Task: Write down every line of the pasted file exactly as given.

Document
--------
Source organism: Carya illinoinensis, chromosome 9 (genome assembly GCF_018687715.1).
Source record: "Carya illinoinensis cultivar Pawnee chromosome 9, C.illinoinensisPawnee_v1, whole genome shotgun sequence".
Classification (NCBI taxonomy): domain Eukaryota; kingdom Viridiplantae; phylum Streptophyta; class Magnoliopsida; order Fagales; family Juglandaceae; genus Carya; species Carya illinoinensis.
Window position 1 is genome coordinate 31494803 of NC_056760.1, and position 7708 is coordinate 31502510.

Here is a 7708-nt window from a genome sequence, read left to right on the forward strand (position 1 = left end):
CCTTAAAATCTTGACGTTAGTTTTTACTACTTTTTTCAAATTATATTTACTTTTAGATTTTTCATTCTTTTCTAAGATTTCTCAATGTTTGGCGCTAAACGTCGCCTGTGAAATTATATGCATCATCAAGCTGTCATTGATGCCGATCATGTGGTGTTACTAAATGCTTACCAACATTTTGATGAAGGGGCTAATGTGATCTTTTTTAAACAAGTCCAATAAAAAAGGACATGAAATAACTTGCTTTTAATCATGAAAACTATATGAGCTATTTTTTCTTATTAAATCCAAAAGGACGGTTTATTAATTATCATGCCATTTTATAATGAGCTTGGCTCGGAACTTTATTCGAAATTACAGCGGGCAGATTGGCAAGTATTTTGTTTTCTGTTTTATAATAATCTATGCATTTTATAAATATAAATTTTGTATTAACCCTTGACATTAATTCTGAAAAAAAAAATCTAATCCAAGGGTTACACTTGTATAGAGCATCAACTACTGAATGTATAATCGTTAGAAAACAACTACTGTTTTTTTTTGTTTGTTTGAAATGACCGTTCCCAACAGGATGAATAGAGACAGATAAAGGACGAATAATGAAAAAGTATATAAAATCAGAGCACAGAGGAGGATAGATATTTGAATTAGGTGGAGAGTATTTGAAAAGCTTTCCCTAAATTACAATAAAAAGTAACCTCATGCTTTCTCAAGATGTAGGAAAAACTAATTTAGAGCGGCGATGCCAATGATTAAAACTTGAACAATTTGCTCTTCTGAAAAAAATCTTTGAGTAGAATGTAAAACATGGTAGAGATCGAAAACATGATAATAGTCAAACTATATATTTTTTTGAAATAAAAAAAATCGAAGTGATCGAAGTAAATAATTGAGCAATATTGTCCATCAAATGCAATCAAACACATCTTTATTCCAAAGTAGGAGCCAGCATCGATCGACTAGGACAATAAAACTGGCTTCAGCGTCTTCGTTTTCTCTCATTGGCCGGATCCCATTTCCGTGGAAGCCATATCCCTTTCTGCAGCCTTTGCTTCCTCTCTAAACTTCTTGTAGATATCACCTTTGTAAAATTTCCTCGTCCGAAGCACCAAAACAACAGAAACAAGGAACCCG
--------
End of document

Source organism: Carya illinoinensis, chromosome 9 (genome assembly GCF_018687715.1).
Source record: "Carya illinoinensis cultivar Pawnee chromosome 9, C.illinoinensisPawnee_v1, whole genome shotgun sequence".
Classification (NCBI taxonomy): domain Eukaryota; kingdom Viridiplantae; phylum Streptophyta; class Magnoliopsida; order Fagales; family Juglandaceae; genus Carya; species Carya illinoinensis.
Window position 1 is genome coordinate 31494803 of NC_056760.1, and position 7708 is coordinate 31502510.

Here is a 7708-nt window from a genome sequence, read left to right on the forward strand (position 1 = left end):
CCTTAAAATCTTGACGTTAGTTTTTACTACTTTTTTCAAATTATATTTACTTTTAGATTTTTCATTCTTTTCTAAGATTTCTCAATGTTTGGCGCTAAACGTCGCCTGTGAAATTATATGCATCATCAAGCTGTCATTGATGCCGATCATGTGGTGTTACTAAATGCTTACCAACATTTTGATGAAGGGGCTAATGTGATCTTTTTTAAACAAGTCCAATAAAAAAGGACATGAAATAACTTGCTTTTAATCATGAAAACTATATGAGCTATTTTTTCTTATTAAATCCAAAAGGACGGTTTATTAATTATCATGCCATTTTATAATGAGCTTGGCTCGGAACTTTATTCGAAATTACAGCGGGCAGATTGGCAAGTATTTTGTTTTCTGTTTTATAATAATCTATGCATTTTATAAATATAAATTTTGTATTAACCCTTGACATTAATTCTGAAAAAAAAAATCTAATCCAAGGGTTACACTTGTATAGAGCATCAACTACTGAATGTATAATCGTTAGAAAACAACTACTGTTTTTTTTTGTTTGTTTGAAATGACCGTTCCCAACAGGATGAATAGAGACAGATAAAGGACGAATAATGAAAAAGTATATAAAATCAGAGCACAGAGGAGGATAGATATTTGAATTAGGTGGAGAGTATTTGAAAAGCTTTCCCTAAATTACAATAAAAAGTAACCTCATGCTTTCTCAAGATGTAGGAAAAACTAATTTAGAGCGGCGATGCCAATGATTAAAACTTGAACAATTTGCTCTTCTGAAAAAAATCTTTGAGTAGAATGTAAAACATGGTAGAGATCGAAAACATGATAATAGTCAAACTATATATTTTTTTGAAATAAAAAAAATCGAAGTGATCGAAGTAAATAATTGAGCAATATTGTCCATCAAATGCAATCAAACACATCTTTATTCCAAAGTAGGAGCCAGCATCGATCGACTAGGACAATAAAACTGGCTTCAGCGTCTTCGTTTTCTCTCATTGGCCGGATCCCATTTCCGTGGAAGCCATATCCCTTTCTGCAGCCTTTGCTTCCTCTCTAAACTTCTTGTAGATATCACCTTTGTAAAATTTCCTCGTCCGAAGCACCAAAACAACAGAAACAAGGAACCCG